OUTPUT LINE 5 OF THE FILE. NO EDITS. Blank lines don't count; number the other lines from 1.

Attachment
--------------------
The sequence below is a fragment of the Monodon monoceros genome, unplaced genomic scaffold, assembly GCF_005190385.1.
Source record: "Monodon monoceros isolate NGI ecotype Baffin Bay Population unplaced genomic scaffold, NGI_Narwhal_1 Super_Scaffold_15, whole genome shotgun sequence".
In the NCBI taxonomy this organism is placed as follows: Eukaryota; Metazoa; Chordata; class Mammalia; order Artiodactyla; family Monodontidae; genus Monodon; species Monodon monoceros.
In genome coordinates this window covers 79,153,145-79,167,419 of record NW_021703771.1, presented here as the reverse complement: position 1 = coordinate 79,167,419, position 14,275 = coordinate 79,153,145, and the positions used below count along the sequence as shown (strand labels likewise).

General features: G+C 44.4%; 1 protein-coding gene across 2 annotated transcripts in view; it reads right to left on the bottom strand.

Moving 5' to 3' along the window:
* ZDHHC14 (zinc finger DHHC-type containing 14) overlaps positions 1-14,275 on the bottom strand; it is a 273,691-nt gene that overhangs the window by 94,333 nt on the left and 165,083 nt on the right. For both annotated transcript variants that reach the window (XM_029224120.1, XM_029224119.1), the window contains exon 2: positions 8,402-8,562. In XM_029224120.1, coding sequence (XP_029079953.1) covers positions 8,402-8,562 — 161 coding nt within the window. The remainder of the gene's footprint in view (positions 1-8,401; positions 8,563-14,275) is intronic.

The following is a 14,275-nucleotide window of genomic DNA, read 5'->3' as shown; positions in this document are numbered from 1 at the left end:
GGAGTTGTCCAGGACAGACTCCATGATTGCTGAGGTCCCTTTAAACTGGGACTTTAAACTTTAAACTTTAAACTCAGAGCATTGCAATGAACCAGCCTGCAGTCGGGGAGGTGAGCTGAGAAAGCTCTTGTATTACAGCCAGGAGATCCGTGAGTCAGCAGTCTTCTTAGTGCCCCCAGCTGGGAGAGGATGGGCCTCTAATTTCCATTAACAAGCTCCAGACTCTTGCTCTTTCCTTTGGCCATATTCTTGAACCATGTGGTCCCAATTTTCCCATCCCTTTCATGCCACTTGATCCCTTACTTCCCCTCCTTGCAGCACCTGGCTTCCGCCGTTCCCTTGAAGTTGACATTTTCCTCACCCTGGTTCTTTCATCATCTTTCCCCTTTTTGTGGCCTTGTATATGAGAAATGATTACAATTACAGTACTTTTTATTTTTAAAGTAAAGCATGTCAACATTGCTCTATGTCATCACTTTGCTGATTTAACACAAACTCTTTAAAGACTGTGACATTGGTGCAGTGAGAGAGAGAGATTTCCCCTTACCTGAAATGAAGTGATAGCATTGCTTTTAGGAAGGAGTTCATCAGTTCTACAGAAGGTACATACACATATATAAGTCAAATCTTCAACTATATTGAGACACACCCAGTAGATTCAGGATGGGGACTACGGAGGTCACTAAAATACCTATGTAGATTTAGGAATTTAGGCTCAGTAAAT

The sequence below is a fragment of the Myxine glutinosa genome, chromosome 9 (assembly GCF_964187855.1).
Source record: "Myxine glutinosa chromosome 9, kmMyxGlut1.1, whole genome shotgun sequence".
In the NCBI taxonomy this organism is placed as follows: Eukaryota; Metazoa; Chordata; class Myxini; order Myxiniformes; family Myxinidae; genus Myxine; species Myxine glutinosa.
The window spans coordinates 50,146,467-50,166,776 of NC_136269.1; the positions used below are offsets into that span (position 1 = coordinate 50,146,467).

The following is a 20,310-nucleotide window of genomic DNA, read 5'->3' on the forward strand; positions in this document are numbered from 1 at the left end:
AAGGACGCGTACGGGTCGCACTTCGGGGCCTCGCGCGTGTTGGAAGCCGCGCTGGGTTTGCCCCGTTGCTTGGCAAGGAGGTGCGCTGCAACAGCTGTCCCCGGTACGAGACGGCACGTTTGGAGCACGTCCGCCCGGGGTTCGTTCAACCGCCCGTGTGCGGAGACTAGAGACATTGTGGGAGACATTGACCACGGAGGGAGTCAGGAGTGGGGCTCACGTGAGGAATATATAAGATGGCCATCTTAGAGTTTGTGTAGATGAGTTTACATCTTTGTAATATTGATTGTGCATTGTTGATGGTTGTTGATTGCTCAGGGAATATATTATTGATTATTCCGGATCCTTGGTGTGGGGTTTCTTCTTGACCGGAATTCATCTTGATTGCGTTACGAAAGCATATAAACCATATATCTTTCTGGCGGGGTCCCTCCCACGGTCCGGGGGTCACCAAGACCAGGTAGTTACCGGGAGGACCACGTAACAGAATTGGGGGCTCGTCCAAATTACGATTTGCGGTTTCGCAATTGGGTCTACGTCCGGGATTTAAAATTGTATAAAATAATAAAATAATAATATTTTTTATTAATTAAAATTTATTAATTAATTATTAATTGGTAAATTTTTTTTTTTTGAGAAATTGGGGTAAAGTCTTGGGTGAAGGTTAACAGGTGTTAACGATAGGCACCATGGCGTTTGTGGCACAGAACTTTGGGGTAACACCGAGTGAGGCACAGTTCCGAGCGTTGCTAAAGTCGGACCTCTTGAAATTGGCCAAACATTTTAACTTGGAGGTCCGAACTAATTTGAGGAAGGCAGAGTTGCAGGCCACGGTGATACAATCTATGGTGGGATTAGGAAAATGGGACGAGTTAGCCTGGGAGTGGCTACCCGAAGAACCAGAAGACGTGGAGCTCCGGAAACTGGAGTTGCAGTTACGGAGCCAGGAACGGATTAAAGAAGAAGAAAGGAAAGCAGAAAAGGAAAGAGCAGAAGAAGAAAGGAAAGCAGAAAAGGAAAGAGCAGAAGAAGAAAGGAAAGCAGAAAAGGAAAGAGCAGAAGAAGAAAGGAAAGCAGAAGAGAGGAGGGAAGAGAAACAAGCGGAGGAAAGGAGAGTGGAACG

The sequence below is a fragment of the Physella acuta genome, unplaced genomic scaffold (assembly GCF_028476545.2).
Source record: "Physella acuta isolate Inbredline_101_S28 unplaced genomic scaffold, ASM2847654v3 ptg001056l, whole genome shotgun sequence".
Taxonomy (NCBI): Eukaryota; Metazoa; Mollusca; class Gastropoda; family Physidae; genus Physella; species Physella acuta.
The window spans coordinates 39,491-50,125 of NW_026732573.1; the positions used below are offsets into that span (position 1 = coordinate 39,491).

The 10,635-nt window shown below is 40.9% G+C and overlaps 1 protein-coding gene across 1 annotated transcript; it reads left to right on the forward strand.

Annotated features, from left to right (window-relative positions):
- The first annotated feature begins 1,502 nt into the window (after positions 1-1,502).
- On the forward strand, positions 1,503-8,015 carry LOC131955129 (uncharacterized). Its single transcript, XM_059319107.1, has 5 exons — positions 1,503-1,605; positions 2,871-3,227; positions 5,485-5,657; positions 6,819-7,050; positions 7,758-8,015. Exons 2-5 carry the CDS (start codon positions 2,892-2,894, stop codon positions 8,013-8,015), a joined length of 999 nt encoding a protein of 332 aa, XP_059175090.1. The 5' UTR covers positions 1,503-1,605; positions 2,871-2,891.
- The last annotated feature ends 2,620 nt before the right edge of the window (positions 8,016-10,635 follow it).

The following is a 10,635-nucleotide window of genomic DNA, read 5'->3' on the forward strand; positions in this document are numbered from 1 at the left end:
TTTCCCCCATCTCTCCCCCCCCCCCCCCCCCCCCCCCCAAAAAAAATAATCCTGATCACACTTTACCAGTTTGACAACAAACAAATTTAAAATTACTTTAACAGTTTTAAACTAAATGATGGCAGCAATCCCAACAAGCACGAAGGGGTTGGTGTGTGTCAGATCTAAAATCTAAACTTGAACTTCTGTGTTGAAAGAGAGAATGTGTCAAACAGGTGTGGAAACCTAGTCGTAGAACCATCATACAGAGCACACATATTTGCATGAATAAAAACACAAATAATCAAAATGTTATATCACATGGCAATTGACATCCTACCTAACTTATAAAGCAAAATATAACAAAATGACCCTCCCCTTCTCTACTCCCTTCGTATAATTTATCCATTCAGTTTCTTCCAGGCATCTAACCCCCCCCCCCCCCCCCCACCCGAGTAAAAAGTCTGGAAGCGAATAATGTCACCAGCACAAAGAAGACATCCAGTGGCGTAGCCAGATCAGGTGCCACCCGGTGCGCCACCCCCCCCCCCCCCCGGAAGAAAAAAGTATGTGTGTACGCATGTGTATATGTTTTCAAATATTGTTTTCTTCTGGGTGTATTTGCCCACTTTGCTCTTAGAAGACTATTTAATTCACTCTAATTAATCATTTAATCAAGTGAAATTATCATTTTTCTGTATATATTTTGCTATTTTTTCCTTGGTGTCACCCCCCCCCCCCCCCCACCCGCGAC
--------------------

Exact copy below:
General features: G+C 44.4%; 1 protein-coding gene across 2 annotated transcripts in view; it reads right to left on the bottom strand.